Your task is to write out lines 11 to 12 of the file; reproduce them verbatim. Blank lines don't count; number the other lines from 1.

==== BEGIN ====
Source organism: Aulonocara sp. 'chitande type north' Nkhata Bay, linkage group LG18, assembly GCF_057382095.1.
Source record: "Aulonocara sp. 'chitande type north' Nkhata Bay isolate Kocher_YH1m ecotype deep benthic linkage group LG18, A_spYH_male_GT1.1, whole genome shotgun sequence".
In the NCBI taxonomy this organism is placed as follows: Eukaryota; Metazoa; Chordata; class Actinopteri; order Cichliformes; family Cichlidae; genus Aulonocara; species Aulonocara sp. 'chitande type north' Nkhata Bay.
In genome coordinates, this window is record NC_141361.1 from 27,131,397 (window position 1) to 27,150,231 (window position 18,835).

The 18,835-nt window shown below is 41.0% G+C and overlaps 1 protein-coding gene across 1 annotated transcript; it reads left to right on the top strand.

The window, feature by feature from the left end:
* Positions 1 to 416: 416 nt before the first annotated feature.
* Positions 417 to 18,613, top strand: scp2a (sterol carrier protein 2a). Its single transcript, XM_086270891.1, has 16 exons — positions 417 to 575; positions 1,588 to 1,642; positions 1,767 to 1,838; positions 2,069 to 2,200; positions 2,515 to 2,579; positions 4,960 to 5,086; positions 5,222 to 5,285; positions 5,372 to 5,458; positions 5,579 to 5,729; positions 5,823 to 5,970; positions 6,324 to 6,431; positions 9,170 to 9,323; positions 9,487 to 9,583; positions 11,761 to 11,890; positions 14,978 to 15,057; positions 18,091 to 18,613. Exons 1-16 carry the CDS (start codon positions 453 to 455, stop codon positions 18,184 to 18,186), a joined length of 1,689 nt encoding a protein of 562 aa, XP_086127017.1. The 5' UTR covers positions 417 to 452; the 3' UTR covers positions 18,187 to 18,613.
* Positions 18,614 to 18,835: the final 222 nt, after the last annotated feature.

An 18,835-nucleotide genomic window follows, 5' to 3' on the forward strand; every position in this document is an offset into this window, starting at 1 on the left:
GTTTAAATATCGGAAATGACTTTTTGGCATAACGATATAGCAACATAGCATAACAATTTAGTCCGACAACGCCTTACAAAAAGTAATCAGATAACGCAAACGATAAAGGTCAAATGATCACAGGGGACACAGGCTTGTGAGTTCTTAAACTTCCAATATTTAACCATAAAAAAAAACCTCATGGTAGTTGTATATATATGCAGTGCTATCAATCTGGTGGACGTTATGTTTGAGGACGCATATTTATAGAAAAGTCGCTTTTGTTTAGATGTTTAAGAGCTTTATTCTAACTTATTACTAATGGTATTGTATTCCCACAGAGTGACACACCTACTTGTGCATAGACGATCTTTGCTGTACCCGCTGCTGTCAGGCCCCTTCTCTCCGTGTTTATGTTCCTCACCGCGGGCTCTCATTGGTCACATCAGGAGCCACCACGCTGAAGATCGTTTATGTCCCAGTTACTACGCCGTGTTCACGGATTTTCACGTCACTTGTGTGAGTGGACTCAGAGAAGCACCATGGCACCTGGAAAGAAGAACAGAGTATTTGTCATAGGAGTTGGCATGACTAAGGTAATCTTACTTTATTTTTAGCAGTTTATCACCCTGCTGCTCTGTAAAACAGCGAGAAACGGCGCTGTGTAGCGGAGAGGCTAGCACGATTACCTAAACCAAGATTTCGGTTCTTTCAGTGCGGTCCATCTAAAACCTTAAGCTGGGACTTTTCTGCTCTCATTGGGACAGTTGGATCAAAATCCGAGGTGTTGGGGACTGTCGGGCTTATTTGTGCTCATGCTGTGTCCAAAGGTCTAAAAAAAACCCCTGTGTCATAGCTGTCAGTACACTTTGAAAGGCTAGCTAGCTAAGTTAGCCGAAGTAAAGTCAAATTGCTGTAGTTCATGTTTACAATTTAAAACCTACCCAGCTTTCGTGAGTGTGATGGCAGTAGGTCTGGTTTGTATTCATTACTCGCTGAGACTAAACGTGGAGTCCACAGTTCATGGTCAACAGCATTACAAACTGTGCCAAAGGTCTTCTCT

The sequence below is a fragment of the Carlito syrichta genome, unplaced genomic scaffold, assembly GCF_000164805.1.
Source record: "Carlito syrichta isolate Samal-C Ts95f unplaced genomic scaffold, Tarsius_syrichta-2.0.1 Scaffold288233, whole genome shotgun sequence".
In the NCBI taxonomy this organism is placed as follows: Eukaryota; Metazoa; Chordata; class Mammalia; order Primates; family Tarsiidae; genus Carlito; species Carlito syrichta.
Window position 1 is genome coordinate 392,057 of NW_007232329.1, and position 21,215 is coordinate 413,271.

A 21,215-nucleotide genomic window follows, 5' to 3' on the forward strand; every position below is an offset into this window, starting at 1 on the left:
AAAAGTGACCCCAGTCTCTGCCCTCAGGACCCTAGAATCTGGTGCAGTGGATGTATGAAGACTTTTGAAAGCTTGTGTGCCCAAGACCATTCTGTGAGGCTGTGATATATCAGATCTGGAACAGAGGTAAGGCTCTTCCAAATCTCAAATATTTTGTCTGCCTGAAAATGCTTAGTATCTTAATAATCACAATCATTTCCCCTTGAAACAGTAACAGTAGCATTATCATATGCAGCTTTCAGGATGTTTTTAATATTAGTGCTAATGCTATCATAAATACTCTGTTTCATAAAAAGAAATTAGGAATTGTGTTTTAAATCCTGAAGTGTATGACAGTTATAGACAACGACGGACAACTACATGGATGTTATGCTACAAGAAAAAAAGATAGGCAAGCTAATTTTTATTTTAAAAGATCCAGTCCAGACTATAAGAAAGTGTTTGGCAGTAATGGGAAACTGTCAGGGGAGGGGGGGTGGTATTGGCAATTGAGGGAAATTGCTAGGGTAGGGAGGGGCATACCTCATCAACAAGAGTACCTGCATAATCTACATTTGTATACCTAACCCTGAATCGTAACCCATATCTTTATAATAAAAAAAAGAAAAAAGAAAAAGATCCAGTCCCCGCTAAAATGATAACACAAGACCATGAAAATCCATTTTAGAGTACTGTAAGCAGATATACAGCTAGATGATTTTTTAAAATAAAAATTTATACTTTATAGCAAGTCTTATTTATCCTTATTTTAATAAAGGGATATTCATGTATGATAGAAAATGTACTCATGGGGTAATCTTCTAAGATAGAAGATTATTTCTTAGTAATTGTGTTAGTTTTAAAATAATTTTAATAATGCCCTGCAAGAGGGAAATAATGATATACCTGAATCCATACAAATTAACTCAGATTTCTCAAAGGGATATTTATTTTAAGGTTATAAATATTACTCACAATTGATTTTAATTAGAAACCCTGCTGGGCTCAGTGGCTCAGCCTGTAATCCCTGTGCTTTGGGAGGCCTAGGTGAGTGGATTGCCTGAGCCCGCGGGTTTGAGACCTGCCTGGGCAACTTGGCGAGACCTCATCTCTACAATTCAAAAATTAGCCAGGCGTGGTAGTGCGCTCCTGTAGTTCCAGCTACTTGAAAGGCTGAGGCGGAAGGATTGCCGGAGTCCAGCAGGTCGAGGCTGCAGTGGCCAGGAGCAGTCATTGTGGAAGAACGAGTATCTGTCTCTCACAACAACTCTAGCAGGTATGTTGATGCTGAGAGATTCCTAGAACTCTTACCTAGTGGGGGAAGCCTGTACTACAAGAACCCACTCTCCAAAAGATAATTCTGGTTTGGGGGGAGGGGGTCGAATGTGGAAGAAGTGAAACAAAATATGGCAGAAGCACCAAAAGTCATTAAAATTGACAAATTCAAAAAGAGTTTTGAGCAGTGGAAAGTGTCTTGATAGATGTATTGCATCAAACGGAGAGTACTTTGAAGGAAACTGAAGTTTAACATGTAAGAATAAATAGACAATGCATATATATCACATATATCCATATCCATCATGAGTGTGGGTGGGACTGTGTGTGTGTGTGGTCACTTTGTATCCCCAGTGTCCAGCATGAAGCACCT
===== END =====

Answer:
GTTTAAATATCGGAAATGACTTTTTGGCATAACGATATAGCAACATAGCATAACAATTTAGTCCGACAACGCCTTACAAAAAGTAATCAGATAACGCAAACGATAAAGGTCAAATGATCACAGGGGACACAGGCTTGTGAGTTCTTAAACTTCCAATATTTAACCATAAAAAAAAACCTCATGGTAGTTGTATATATATGCAGTGCTATCAATCTGGTGGACGTTATGTTTGAGGACGCATATTTATAGAAAAGTCGCTTTTGTTTAGATGTTTAAGAGCTTTATTCTAACTTATTACTAATGGTATTGTATTCCCACAGAGTGACACACCTACTTGTGCATAGACGATCTTTGCTGTACCCGCTGCTGTCAGGCCCCTTCTCTCCGTGTTTATGTTCCTCACCGCGGGCTCTCATTGGTCACATCAGGAGCCACCACGCTGAAGATCGTTTATGTCCCAGTTACTACGCCGTGTTCACGGATTTTCACGTCACTTGTGTGAGTGGACTCAGAGAAGCACCATGGCACCTGGAAAGAAGAACAGAGTATTTGTCATAGGAGTTGGCATGACTAAGGTAATCTTACTTTATTTTTAGCAGTTTATCACCCTGCTGCTCTGTAAAACAGCGAGAAACGGCGCTGTGTAGCGGAGAGGCTAGCACGATTACCTAAACCAAGATTTCGGTTCTTTCAGTGCGGTCCATCTAAAACCTTAAGCTGGGACTTTTCTGCTCTCATTGGGACAGTTGGATCAAAATCCGAGGTGTTGGGGACTGTCGGGCTTATTTGTGCTCATGCTGTGTCCAAAGGTCTAAAAAAAACCCCTGTGTCATAGCTGTCAGTACACTTTGAAAGGCTAGCTAGCTAAGTTAGCCGAAGTAAAGTCAAATTGCTGTAGTTCATGTTTACAATTTAAAACCTACCCAGCTTTCGTGAGTGTGATGGCAGTAGGTCTGGTTTGTATTCATTACTCGCTGAGACTAAACGTGGAGTCCACAGTTCATGGTCAACAGCATTACAAACTGTGCCAAAGGTCTTCTCT

The sequence below is a fragment of the Carlito syrichta genome, unplaced genomic scaffold, assembly GCF_000164805.1.